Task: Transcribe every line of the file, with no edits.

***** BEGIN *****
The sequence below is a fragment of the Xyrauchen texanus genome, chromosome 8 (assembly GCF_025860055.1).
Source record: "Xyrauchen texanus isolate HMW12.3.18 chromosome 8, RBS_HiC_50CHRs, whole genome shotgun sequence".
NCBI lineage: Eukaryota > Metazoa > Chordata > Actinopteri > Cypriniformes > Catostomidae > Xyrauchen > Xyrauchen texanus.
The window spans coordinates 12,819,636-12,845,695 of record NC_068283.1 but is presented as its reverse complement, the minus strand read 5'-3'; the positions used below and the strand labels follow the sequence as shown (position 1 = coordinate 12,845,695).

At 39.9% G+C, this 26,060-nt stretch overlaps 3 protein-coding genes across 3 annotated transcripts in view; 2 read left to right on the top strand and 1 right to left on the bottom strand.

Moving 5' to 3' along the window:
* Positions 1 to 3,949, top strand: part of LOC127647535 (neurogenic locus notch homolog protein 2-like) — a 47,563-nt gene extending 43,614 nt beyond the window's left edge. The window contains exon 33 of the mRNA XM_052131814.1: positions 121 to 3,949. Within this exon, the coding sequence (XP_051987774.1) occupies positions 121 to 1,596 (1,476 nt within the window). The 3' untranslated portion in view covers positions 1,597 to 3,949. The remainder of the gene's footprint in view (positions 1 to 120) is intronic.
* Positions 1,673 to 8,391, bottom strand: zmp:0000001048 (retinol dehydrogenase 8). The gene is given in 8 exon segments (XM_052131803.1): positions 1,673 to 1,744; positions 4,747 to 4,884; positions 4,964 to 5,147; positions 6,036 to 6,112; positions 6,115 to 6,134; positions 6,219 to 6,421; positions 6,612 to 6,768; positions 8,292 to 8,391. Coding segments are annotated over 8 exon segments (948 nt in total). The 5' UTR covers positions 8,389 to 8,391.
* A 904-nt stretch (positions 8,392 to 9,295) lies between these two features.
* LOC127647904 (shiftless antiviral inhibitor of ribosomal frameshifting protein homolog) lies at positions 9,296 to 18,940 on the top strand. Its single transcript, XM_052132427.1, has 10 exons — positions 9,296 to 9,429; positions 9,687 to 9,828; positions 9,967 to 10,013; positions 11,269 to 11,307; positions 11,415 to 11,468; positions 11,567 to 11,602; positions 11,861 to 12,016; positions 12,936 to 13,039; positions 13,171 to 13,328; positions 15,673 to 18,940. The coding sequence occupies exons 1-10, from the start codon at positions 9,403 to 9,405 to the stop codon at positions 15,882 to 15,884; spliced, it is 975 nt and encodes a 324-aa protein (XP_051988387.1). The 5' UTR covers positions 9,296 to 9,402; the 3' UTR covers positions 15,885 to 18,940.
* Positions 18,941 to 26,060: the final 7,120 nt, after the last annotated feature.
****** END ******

The sequence below is a fragment of the Xyrauchen texanus genome, chromosome 8 (assembly GCF_025860055.1).
Source record: "Xyrauchen texanus isolate HMW12.3.18 chromosome 8, RBS_HiC_50CHRs, whole genome shotgun sequence".
NCBI lineage: Eukaryota > Metazoa > Chordata > Actinopteri > Cypriniformes > Catostomidae > Xyrauchen > Xyrauchen texanus.
The window spans coordinates 12,819,636-12,845,695 of record NC_068283.1 but is presented as its reverse complement, the minus strand read 5'-3'; the positions used below and the strand labels follow the sequence as shown (position 1 = coordinate 12,845,695).

At 39.9% G+C, this 26,060-nt stretch overlaps 3 protein-coding genes across 3 annotated transcripts in view; 2 read left to right on the top strand and 1 right to left on the bottom strand.

Moving 5' to 3' along the window:
* Positions 1 to 3,949, top strand: part of LOC127647535 (neurogenic locus notch homolog protein 2-like) — a 47,563-nt gene extending 43,614 nt beyond the window's left edge. The window contains exon 33 of the mRNA XM_052131814.1: positions 121 to 3,949. Within this exon, the coding sequence (XP_051987774.1) occupies positions 121 to 1,596 (1,476 nt within the window). The 3' untranslated portion in view covers positions 1,597 to 3,949. The remainder of the gene's footprint in view (positions 1 to 120) is intronic.
* Positions 1,673 to 8,391, bottom strand: zmp:0000001048 (retinol dehydrogenase 8). The gene is given in 8 exon segments (XM_052131803.1): positions 1,673 to 1,744; positions 4,747 to 4,884; positions 4,964 to 5,147; positions 6,036 to 6,112; positions 6,115 to 6,134; positions 6,219 to 6,421; positions 6,612 to 6,768; positions 8,292 to 8,391. Coding segments are annotated over 8 exon segments (948 nt in total). The 5' UTR covers positions 8,389 to 8,391.
* A 904-nt stretch (positions 8,392 to 9,295) lies between these two features.
* LOC127647904 (shiftless antiviral inhibitor of ribosomal frameshifting protein homolog) lies at positions 9,296 to 18,940 on the top strand. Its single transcript, XM_052132427.1, has 10 exons — positions 9,296 to 9,429; positions 9,687 to 9,828; positions 9,967 to 10,013; positions 11,269 to 11,307; positions 11,415 to 11,468; positions 11,567 to 11,602; positions 11,861 to 12,016; positions 12,936 to 13,039; positions 13,171 to 13,328; positions 15,673 to 18,940. The coding sequence occupies exons 1-10, from the start codon at positions 9,403 to 9,405 to the stop codon at positions 15,882 to 15,884; spliced, it is 975 nt and encodes a 324-aa protein (XP_051988387.1). The 5' UTR covers positions 9,296 to 9,402; the 3' UTR covers positions 15,885 to 18,940.
* Positions 18,941 to 26,060: the final 7,120 nt, after the last annotated feature.